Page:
Construction Site Safety Design Professional Responsibility Review


Although architects and engineers take responsibility for the safety of the buildings they design, they are generally not responsible for the protection of property or people on site during construction. If a finished building falls due to poor design, the architects and engineers who stamped the drawings will be prime suspects of failure.

However, it is the general contractor who is generally responsible for site safety during the construction of the building. It is the accepted norm in the construction industry that the general contractor is responsible for the physical protection of the construction work and those on site – workers, visitors and the general public – while the construction work is in progress. .

The landlord can play a role in insuring the property and securing the property as a whole by purchasing builders insurance and perimeter security depending on the nature of the property and the project. However, the general contractor is the one who is on site daily and best placed to control the site and the authorized persons on site as well as to enforce safety measures. That said, by contract, performance, or even local building code requirements, architects and engineers may unwittingly expose themselves to liability for injuries on construction sites.

This industry standard is reflected in a number of places. OSHA often requires contractors to develop a site-specific safety plan. Even if not legally mandated, a contractor’s site-specific security plan makes sense from a security perspective and from a liability standpoint. If someone is injured, the contractor can demonstrate in his plan that he took all reasonable precautions.

It is important to note that these OSHA plans are generally not the responsibility of the architect or engineer. As for the contractual assumption of responsibility for construction site safety, the AIA standard construction form contracts (produced by the American Institute of Architects) contain several protections and disclaimers for construction professionals. design. The standard form of contract for architectural services,‎ AIA Document B101™ – 2017‎, §, specifically limits the responsibilities of the architect: , sequences or procedures, or for safety precautions… The architect is responsible for the negligent acts or omissions of the Architect, but has no control or charge of, and is not liable for the acts or omissions of the Contractor or any other person or entity performing any part of the work.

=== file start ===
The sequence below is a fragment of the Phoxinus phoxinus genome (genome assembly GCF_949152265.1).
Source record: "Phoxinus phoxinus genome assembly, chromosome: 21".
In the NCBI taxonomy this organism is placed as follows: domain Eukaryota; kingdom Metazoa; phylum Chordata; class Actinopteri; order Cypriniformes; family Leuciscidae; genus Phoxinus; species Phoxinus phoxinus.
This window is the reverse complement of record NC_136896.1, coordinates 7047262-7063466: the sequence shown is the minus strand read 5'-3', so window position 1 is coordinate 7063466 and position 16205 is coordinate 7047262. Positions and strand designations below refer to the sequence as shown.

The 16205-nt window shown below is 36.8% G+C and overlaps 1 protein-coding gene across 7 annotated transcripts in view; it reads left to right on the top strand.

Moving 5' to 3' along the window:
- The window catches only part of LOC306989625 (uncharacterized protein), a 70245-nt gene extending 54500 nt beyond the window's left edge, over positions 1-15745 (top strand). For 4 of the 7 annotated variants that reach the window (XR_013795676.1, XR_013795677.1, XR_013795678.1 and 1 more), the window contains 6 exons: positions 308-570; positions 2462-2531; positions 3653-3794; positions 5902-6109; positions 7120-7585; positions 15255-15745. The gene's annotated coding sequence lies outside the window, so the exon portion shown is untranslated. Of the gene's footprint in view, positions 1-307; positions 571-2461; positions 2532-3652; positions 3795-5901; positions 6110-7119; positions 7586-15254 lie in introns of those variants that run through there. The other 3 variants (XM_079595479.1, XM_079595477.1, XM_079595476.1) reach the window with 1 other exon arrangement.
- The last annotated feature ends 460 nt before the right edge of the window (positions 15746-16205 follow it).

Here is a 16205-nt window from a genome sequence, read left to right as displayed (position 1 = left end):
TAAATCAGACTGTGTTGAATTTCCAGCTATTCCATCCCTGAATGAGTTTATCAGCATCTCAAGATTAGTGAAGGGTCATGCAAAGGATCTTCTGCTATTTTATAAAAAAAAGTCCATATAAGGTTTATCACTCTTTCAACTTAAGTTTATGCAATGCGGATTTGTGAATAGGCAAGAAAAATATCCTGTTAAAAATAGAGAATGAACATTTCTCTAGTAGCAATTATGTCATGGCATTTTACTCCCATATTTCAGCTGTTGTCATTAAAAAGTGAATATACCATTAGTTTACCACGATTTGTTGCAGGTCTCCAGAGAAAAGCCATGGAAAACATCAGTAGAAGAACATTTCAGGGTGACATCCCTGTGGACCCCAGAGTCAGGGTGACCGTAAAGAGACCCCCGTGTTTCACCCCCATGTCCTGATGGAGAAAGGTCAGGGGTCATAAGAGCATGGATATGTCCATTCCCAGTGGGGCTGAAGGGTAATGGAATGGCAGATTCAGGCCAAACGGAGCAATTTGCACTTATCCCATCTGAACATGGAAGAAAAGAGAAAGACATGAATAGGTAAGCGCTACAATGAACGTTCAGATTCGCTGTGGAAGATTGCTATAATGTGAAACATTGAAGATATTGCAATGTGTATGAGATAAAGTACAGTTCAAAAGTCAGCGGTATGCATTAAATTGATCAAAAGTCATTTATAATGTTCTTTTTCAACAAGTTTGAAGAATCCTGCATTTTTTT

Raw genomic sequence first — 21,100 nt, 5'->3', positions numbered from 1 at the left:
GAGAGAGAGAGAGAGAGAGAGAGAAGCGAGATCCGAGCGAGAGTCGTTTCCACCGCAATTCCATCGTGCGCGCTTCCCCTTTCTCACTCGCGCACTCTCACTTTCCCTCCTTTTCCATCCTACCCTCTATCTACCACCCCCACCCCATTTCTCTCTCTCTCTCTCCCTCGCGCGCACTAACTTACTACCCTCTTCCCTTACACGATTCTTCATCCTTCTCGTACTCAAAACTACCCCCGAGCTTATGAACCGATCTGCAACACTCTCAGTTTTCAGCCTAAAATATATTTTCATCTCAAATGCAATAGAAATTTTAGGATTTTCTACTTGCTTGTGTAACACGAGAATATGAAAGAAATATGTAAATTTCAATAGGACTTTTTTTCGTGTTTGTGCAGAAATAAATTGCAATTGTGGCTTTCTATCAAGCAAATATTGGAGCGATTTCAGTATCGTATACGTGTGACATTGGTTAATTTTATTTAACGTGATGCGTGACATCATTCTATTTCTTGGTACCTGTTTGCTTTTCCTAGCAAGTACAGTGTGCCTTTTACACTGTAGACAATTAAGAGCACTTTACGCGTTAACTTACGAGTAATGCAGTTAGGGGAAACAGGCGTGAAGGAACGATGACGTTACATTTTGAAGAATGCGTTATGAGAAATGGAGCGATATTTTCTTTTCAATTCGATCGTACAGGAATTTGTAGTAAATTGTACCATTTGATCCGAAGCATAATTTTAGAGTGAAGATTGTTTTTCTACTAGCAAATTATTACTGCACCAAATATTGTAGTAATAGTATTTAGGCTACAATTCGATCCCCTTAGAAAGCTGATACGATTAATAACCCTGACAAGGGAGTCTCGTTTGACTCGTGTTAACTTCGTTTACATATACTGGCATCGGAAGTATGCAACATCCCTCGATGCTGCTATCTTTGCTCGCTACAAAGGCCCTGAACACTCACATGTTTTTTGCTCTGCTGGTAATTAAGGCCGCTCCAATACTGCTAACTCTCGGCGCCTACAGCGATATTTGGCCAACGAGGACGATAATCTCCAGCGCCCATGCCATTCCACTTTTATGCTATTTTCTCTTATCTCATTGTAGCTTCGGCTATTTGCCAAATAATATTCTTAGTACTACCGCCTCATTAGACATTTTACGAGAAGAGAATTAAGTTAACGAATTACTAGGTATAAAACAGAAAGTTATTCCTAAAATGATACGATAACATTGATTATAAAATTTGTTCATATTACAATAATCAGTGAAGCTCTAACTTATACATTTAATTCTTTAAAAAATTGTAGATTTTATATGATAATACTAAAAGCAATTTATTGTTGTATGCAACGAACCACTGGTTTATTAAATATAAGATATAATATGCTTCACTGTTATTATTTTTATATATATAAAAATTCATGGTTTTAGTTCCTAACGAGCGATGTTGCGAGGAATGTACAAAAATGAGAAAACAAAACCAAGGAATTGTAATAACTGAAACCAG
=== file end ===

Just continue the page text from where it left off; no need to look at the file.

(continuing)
Similarly, the General Contractor’s standard form, General Conditions,‎ AIA Document A201® – 2017‎, ‎§ 4.2.2, places responsibilities on the contractor: “The Architect shall not have the control, charge or responsibility for the means, methods, techniques, sequences or procedures of construction, or for safety precautions and programs in connection with the Work, as these are solely the rights and responsibilities of the Contractor under the Contract Documents. in clause 10 to specifically assign security responsibilities to the contractor: “The contractor is responsible for establishing, maintaining and supervising all security measures and programs relating to the performance of the Contract…The Contractor shall implement, erect and maintain…reasonable safety and protective measures, including the posting of danger signs and other warnings of hazards;promulgate safety rules; and inform owners and users of adjacent sites and utilities of the safeguards.

Independently of these general legal and contractual provisions removing responsibility for site safety, architects and engineers may find themselves necessarily or involuntarily involved in safety measures. Sometimes it’s unavoidable. Highly technical work on mechanical equipment may require an engineer to assess and specify the work procedure, exposing the engineer to liability if someone or something is injured during the procedure, and similarly with engineering work civil or structural on existing structures or sites with strangers. or latent characteristics.

But these risks are expressly understood as part of the job and can be planned for, mitigated and, at the very least, insured against. On the other hand, risks can sometimes be assumed inadvertently or unintentionally. If the standard disclaimers are changed during contract negotiations, the parties may not realize that by doing so they could shift liability between the parties. In any project, there could be “mission drift”, when an architect or engineer specifies a procedure without realizing that it is outside their scope of work but involves workplace safety.

As with any legal risk faced by a professional in the construction industry, the best protection against risks and liabilities, known and unknown, is to consult with legal and insurance advisors before and during a project to understand the risks. and how to protect yourself from it.

William (“Bill”) Ohle is a shareholder in the Portland, Oregon office of Schwabe, Williamson & Wyatt.

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Amanda J. Marsh